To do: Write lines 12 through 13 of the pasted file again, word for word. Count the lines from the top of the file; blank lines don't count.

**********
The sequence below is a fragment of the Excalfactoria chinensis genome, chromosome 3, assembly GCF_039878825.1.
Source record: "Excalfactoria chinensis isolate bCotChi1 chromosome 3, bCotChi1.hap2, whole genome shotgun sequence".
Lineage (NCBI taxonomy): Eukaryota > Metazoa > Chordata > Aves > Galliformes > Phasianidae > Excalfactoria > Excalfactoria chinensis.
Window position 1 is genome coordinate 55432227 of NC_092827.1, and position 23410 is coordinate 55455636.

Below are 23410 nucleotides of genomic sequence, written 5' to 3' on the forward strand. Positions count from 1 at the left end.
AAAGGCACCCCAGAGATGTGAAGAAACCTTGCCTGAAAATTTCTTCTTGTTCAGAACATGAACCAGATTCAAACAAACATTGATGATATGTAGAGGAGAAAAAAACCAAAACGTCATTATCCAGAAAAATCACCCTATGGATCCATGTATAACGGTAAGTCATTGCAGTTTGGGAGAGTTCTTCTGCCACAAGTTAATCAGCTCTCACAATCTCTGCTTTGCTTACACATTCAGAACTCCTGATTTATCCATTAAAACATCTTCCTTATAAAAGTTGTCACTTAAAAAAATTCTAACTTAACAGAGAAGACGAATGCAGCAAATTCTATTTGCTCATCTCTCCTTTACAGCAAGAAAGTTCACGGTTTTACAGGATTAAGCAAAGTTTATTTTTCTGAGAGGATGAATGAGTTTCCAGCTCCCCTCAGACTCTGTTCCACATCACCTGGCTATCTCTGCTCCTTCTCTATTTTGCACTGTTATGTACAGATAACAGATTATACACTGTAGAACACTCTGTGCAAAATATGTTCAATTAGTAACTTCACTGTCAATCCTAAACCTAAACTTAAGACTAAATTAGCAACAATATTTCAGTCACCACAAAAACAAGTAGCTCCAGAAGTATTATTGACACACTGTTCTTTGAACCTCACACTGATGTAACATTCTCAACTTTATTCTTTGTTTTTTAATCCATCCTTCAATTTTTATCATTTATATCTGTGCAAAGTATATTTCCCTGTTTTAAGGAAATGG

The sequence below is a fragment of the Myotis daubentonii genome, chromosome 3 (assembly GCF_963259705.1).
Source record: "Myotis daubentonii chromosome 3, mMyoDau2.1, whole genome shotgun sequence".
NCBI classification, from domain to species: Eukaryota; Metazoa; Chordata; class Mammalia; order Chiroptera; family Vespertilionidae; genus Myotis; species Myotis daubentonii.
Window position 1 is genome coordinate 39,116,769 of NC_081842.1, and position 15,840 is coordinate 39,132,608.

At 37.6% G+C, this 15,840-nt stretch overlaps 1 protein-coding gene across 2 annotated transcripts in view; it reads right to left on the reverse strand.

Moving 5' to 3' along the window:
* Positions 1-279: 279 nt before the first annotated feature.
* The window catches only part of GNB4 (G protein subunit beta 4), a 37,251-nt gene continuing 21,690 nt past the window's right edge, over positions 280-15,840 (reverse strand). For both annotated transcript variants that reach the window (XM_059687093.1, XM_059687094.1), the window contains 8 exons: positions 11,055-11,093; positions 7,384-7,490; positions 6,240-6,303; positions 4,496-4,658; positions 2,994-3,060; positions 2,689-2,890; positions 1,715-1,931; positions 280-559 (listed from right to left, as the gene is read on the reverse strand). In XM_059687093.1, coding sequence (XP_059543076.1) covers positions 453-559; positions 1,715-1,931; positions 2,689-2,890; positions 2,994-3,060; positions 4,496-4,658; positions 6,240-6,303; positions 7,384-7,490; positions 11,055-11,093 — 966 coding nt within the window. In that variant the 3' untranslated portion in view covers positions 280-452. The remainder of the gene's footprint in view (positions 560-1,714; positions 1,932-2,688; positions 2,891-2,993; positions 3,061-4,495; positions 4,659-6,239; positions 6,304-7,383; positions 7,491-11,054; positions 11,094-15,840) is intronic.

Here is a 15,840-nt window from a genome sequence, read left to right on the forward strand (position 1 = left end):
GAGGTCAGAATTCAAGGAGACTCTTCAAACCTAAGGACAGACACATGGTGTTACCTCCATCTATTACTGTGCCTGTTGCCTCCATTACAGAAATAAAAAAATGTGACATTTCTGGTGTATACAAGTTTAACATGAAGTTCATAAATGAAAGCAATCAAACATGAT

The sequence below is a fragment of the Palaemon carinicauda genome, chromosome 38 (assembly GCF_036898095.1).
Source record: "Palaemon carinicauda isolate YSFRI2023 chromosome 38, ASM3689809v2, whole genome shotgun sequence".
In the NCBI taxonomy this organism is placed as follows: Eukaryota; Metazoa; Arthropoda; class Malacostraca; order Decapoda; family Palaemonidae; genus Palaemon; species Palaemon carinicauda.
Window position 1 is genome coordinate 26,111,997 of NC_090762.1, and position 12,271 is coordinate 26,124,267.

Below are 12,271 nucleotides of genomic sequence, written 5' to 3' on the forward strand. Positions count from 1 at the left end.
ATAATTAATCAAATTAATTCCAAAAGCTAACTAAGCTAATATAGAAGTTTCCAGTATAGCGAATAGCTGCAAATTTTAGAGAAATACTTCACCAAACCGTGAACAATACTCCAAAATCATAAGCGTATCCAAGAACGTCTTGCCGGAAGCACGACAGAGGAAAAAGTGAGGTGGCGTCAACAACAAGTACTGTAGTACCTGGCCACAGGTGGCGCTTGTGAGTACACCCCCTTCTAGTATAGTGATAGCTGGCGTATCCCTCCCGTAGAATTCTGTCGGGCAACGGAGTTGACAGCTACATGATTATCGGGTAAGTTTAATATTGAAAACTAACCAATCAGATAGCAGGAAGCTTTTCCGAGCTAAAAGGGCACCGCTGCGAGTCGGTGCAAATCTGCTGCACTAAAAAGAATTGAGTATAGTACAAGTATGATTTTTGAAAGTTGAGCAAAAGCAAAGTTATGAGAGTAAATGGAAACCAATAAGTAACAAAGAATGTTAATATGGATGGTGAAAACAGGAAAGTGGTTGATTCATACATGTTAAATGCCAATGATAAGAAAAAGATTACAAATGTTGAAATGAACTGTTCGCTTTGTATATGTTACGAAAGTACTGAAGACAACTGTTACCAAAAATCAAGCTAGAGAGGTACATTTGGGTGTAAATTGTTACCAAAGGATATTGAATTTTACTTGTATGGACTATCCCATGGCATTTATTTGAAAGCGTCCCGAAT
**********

Moving 5' to 3' along the window:
* Positions 1-279: 279 nt before the first annotated feature.